Written by Gabby Leonard
We cannot rely on neuroimaging (CT, CTA, MRI or MRA) alone to effectively rule out stroke in patients presenting to the ED with acute dizziness or vertigo.
Why does this matter?
Dizziness comprises roughly 4 million annual ED visits, with 40% of these patients receiving some type of neuroimaging. We’ve covered how to not miss posterior stroke before. Also, evidence shows neuroimaging alone is not reliable to rule out central causes for vertiginous symptoms in the acute setting.
You spin my head right round, right round
This systematic review looked at patients in the ED who presented with acute (<2 weeks) symptoms of dizziness to determine the sensitivity and specificity of neuroimaging in distinguishing stroke from peripheral causes. MRI was used as reference standard for diagnosis in addition to clinical diagnosis and final diagnosis at hospital discharge.
The numbers speak for themselves:
|Type of Neuroimaging||Number of Studies/Patients||Sensitivity||Specificity|
|MRI||5 studies 943 patients||79.8% (95% CI 71.4%-86.2%)||98.8% (95% CI, 96.2%-100%)|
|MRA||1 study 24 patients||60.0% (95% CI 26.2%-87.8%)||92.9% (95% CI 66.1%-99.8%)|
|Ultrasound||3 patients 258 patients||30%-53.6%||94.9% to 100%|
|Non-Contrast CT||6 studies 771 patients||28.5% (95% CI, 14.4%-48.5%)||98.9% (95% CI, 93.4%-99.8%)|
|CTA||1 study 153 patients||14.3% (95% CI 1.8% – 42.8)||97.7% (95% CI 93.8% – 99.6%)|
- Non-contrast head CT is obtained in 92% of patients who get neuroimaging for dizziness and has low sensitivity but still beats CTA. CT alone may miss a considerable number of acute ischemic strokes early after symptoms begin.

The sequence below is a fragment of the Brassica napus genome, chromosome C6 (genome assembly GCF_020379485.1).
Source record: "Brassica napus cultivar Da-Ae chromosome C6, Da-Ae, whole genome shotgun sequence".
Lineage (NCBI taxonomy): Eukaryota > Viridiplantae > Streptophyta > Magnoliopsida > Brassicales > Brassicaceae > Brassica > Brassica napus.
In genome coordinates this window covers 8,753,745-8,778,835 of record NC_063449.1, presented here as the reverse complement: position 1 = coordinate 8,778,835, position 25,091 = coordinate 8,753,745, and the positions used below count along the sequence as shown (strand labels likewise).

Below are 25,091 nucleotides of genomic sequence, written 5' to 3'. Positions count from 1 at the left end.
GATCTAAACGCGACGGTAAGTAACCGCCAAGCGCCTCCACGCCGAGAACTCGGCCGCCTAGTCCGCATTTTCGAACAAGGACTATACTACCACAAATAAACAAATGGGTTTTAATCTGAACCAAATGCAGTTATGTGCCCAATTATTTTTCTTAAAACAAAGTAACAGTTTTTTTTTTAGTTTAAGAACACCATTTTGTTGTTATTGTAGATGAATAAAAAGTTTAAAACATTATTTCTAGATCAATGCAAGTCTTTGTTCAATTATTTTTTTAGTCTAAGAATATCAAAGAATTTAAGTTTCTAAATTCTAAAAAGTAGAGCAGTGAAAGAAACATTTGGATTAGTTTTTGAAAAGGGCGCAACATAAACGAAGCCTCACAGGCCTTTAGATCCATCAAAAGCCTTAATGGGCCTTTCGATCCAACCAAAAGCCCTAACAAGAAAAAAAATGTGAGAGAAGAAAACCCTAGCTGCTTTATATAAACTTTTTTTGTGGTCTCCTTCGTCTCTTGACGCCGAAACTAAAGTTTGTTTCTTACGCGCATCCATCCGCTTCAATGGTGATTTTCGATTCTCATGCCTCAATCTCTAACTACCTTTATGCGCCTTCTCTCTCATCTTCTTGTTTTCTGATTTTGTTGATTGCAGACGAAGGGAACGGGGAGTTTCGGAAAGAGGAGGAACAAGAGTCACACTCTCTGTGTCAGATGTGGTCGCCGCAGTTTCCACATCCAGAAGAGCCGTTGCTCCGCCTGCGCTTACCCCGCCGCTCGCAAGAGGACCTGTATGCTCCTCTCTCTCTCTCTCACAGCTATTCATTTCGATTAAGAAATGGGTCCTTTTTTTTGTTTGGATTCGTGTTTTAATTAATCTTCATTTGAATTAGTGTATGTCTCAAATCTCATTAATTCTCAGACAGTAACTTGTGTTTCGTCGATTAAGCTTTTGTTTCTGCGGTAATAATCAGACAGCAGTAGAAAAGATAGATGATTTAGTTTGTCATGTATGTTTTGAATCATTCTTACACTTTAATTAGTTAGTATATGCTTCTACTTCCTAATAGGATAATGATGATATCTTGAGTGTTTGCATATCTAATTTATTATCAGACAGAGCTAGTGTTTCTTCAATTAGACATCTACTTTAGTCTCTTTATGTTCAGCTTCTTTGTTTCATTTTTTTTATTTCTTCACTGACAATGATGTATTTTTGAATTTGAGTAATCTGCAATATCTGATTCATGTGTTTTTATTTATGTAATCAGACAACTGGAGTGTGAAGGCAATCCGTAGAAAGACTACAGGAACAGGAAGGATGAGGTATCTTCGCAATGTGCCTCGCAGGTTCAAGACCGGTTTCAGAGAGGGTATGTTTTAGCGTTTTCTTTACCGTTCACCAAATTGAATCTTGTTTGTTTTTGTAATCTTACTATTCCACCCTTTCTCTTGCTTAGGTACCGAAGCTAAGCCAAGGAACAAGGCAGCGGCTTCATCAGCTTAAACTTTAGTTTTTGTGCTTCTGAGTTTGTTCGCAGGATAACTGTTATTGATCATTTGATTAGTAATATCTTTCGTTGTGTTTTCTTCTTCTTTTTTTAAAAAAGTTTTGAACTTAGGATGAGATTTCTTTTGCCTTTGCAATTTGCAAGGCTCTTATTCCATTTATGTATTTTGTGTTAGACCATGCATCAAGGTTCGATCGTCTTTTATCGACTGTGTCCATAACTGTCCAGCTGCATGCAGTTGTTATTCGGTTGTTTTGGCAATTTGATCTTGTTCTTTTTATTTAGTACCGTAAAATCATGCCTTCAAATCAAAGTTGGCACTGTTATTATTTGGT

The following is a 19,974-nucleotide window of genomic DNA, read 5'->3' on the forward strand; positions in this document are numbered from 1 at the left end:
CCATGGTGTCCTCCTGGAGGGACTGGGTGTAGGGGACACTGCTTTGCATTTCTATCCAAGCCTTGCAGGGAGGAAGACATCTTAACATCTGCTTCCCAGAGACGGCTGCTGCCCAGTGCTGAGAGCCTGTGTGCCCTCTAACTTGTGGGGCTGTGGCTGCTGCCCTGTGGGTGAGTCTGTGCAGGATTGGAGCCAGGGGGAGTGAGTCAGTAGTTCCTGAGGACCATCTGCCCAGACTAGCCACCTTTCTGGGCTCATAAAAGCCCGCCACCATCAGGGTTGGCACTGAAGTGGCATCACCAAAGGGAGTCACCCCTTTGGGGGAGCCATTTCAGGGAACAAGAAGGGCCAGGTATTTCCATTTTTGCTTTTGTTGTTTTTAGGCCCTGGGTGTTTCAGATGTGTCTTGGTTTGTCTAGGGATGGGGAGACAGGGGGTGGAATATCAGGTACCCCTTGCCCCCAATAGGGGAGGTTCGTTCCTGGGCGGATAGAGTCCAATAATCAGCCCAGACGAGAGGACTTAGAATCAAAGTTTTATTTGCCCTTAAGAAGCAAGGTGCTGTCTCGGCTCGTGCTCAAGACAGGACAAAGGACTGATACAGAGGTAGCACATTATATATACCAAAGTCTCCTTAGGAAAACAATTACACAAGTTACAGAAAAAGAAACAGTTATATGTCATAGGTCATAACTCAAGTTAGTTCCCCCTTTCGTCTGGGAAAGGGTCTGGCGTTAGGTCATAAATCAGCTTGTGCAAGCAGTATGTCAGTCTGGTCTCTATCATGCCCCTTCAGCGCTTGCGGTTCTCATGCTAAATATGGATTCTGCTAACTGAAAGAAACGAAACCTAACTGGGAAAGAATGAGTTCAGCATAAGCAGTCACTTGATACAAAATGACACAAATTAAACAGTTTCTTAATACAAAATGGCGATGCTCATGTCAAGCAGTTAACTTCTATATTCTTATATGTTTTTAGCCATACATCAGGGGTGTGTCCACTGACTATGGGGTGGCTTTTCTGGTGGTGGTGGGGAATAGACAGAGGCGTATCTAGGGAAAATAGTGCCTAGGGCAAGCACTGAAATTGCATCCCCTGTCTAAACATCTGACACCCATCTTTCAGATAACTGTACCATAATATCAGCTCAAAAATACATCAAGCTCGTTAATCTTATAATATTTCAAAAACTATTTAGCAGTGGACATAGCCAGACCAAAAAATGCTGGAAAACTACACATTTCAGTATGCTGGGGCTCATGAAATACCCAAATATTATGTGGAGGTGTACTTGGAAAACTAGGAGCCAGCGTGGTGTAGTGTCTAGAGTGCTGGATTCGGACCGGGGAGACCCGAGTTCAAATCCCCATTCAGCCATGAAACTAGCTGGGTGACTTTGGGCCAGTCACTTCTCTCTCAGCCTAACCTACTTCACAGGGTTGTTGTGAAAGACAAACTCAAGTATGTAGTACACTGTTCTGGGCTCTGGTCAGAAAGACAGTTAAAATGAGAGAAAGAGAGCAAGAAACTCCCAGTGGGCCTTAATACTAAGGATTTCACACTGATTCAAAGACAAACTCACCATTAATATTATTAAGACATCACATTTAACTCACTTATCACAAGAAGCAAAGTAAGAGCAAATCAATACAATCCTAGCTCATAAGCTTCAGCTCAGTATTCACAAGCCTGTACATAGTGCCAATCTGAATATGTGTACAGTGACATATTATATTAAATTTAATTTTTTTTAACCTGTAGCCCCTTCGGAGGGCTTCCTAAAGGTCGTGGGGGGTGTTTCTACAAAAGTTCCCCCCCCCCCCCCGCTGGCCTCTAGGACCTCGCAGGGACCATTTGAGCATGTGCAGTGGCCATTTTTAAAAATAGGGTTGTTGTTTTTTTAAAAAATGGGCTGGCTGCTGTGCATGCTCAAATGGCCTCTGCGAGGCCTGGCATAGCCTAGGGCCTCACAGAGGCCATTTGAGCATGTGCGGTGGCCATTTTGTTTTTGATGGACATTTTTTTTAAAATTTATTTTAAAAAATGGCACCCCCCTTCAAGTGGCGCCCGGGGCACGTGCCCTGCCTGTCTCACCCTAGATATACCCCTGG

- MRI obtained <48 hours after symptom onset is only 80% sensitive for posterior circulation strokes and is costly and difficult to obtain.
It seems we can’t rely solely on neuroimaging to rule out a central cause of vertigo. We must elicit a thorough history including timing and triggers of symptoms in addition to focused physical exam. Consider HINTS exam (head impulse, nystagmus, test of skew) when patients are symptomatic, but beware the limits of HINTS as well.
Editor’s note: So, what should we do? 1) If imaging is positive, easy – admit. 2) If you can do HINTS, and it’s positive but imaging is negative, still admit. 3) If you can’t do HINTS, imaging is negative for stroke, but you have other concerns on history or exam (advanced age, can’t walk, can’t take PO, fall risk, whatever), admit. In short, any worrisome dizzy person – admit. ~Clay Smith
Diagnostic accuracy of neuroimaging in emergency department patients with acute vertigo or dizziness: A systematic review and meta-analysis for the guidelines for reasonable and appropriate care in the emergency department. Acad Emerg Med. 2022 Jul 25. doi: 10.1111/acem.14561. Online ahead of print.